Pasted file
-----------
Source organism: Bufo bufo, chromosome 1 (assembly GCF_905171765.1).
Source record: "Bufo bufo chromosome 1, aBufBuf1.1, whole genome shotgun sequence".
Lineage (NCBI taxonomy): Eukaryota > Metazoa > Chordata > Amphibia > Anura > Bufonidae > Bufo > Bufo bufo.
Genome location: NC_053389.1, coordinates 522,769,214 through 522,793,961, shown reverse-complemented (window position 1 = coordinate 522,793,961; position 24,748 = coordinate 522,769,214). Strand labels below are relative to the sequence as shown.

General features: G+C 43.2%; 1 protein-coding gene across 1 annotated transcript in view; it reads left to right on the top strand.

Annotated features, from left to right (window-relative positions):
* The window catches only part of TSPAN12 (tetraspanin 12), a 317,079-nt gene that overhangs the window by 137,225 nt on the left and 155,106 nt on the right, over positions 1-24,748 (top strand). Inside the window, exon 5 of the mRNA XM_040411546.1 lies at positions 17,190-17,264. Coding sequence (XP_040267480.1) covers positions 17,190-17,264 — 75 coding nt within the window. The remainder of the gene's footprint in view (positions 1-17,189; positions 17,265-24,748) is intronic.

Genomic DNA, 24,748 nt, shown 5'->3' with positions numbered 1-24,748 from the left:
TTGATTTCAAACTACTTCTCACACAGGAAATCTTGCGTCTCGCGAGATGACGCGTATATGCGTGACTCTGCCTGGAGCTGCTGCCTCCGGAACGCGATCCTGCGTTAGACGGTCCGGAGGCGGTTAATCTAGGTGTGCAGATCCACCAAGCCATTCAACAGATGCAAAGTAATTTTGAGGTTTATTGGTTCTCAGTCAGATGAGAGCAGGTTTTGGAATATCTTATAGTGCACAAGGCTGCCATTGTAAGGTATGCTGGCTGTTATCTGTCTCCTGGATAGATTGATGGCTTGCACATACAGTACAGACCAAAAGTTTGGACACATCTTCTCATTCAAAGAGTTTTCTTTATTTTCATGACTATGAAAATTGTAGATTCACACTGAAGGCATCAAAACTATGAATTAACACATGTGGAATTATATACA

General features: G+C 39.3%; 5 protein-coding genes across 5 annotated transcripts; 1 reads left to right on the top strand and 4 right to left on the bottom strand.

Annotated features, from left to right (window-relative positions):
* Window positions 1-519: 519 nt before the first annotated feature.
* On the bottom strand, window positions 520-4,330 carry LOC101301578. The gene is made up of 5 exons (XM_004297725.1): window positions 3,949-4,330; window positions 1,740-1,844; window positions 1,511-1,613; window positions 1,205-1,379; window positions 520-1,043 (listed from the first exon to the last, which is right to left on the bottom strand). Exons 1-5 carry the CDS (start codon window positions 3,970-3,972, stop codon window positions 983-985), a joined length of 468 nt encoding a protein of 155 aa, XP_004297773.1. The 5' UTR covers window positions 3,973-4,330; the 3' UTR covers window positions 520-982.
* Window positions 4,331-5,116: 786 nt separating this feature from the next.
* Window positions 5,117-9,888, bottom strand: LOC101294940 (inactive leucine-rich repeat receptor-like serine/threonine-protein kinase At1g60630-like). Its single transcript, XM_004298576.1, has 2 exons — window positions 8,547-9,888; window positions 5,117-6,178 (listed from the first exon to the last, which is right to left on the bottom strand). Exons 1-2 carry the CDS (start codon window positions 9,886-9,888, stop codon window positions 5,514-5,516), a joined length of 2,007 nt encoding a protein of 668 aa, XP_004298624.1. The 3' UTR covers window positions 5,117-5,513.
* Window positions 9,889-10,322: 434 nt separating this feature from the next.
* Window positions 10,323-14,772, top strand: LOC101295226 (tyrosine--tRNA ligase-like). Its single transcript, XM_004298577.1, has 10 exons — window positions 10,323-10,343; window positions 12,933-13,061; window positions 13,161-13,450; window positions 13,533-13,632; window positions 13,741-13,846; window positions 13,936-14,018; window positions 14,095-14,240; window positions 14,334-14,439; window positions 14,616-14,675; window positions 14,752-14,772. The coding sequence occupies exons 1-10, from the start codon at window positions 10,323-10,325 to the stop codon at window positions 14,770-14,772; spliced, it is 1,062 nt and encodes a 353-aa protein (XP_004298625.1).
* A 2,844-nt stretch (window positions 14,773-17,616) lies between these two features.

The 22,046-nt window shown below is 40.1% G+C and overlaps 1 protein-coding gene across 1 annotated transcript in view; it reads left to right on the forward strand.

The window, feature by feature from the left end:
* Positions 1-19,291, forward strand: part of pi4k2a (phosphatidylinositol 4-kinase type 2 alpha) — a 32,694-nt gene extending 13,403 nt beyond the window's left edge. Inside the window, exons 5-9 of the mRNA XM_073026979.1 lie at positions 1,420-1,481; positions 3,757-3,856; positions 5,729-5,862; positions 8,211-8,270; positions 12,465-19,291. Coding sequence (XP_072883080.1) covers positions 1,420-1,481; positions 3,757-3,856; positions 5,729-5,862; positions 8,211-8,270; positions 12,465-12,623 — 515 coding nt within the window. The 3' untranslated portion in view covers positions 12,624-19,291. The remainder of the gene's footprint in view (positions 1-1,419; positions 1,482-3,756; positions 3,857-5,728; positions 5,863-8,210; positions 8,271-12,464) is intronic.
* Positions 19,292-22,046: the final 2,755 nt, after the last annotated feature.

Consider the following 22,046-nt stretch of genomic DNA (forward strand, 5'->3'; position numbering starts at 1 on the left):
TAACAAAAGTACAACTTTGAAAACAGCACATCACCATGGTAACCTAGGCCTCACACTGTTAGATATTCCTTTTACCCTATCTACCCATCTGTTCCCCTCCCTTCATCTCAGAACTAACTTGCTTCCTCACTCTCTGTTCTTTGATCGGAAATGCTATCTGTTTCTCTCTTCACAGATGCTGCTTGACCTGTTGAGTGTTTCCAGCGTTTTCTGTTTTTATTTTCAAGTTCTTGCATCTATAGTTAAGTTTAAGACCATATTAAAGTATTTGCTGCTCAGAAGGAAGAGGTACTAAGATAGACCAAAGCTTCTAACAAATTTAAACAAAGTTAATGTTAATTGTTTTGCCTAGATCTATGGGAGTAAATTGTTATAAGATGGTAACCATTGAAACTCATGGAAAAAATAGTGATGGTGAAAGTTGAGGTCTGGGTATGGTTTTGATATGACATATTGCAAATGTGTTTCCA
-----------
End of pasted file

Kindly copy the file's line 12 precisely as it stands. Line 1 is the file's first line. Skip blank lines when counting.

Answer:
* Window positions 1-519: 519 nt before the first annotated feature.